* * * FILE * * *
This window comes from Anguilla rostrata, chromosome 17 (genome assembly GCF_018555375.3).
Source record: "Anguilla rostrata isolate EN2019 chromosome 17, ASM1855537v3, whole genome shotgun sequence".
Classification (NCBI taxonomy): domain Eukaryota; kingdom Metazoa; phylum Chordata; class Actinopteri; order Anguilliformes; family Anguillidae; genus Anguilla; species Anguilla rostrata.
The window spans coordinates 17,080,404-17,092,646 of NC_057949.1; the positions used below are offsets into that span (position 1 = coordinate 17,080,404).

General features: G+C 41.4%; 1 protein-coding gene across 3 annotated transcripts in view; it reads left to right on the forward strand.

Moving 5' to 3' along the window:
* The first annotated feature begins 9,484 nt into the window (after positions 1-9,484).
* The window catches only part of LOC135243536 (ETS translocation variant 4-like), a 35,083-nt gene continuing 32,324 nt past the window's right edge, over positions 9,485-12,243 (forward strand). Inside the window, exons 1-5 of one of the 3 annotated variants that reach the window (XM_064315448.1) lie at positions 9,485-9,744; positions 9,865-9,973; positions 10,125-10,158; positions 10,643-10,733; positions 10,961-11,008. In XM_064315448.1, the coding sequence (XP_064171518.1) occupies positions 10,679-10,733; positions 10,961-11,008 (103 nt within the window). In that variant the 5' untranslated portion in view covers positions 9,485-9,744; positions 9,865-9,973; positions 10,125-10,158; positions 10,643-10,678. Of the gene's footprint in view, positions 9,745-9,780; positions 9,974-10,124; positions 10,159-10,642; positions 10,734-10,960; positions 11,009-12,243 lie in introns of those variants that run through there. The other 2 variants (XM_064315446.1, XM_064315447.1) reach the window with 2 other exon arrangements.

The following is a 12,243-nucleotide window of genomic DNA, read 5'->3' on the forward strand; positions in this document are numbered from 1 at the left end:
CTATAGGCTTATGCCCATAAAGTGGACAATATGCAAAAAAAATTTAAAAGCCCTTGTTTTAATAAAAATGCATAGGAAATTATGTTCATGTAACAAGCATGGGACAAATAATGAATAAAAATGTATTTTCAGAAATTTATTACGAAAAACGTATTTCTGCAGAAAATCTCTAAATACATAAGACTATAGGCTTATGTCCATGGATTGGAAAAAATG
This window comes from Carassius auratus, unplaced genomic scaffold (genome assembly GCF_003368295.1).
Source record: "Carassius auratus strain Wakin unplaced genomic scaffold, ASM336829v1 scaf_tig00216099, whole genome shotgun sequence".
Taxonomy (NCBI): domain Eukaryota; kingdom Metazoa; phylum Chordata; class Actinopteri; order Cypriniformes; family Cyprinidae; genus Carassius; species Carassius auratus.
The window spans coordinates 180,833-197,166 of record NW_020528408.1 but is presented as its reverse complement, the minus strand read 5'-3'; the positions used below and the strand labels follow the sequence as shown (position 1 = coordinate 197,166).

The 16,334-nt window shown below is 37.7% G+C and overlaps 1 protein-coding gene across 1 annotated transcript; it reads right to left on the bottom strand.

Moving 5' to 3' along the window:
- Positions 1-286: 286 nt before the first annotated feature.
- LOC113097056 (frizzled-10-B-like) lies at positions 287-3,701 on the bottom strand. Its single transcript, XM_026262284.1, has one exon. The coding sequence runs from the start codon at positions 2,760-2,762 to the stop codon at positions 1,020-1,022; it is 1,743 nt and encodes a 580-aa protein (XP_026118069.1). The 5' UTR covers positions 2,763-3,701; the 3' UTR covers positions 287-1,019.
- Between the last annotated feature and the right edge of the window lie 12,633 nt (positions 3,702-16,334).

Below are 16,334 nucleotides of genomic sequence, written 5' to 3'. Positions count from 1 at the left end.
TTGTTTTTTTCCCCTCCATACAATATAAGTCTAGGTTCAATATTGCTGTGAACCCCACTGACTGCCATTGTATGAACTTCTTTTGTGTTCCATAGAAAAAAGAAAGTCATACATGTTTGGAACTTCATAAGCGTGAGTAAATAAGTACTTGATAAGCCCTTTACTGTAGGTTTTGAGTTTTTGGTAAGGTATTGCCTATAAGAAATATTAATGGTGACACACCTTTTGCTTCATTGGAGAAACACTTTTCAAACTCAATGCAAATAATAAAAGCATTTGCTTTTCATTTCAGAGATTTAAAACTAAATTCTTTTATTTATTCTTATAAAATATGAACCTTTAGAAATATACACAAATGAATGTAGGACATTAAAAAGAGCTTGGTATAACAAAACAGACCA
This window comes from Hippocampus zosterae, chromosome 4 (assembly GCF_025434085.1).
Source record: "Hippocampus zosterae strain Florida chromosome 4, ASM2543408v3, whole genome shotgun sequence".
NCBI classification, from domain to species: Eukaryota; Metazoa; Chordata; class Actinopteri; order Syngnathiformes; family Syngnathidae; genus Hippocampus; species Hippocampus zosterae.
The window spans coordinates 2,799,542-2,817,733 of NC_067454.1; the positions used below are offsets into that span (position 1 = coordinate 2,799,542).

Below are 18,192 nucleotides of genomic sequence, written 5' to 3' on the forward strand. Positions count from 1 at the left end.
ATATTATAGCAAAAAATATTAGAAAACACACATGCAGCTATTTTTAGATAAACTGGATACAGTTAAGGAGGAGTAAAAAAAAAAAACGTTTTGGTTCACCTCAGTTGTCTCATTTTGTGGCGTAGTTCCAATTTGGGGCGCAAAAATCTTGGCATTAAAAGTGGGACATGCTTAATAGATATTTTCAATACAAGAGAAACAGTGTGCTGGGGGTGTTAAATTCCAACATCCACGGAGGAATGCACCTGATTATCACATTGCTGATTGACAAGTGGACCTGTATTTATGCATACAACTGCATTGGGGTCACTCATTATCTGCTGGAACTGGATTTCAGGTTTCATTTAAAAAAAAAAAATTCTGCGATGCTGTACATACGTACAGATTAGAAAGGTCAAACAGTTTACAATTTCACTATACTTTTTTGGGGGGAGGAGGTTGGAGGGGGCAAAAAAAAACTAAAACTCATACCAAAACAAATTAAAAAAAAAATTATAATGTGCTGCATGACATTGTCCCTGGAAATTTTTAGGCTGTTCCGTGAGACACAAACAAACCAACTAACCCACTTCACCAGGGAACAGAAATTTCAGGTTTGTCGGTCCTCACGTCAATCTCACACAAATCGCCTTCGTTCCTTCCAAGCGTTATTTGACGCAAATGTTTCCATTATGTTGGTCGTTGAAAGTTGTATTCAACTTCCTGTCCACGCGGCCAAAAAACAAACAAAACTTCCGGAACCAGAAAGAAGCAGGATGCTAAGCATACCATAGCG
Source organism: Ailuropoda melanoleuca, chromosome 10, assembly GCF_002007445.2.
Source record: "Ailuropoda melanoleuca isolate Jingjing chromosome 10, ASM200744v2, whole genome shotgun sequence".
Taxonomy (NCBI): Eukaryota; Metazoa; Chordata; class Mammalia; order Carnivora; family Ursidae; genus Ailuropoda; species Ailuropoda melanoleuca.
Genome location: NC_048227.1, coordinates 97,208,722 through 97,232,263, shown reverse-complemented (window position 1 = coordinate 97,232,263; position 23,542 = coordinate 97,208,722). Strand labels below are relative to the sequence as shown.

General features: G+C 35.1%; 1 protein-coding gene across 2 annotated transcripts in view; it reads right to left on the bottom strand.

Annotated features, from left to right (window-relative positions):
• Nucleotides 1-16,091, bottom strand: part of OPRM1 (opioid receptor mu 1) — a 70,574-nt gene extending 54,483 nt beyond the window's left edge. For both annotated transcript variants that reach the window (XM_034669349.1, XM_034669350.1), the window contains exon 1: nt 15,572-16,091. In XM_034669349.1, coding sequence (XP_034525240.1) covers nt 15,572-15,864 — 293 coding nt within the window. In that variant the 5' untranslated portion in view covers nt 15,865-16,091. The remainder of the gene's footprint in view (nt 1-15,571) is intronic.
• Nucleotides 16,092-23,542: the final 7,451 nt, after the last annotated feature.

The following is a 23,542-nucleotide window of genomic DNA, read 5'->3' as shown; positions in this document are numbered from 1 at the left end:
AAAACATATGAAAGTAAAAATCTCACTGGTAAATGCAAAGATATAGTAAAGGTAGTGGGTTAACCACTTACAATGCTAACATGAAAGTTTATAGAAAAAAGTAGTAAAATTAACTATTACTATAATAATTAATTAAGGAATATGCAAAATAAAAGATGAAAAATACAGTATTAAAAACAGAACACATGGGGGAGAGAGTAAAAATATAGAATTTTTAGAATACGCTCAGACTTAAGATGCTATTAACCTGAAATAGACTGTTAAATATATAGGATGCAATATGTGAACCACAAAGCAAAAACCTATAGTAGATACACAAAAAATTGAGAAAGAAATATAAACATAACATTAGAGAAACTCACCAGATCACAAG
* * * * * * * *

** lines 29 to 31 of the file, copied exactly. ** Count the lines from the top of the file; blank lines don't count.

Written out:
Source record: "Ailuropoda melanoleuca isolate Jingjing chromosome 10, ASM200744v2, whole genome shotgun sequence".
Taxonomy (NCBI): Eukaryota; Metazoa; Chordata; class Mammalia; order Carnivora; family Ursidae; genus Ailuropoda; species Ailuropoda melanoleuca.
Genome location: NC_048227.1, coordinates 97,208,722 through 97,232,263, shown reverse-complemented (window position 1 = coordinate 97,232,263; position 23,542 = coordinate 97,208,722). Strand labels below are relative to the sequence as shown.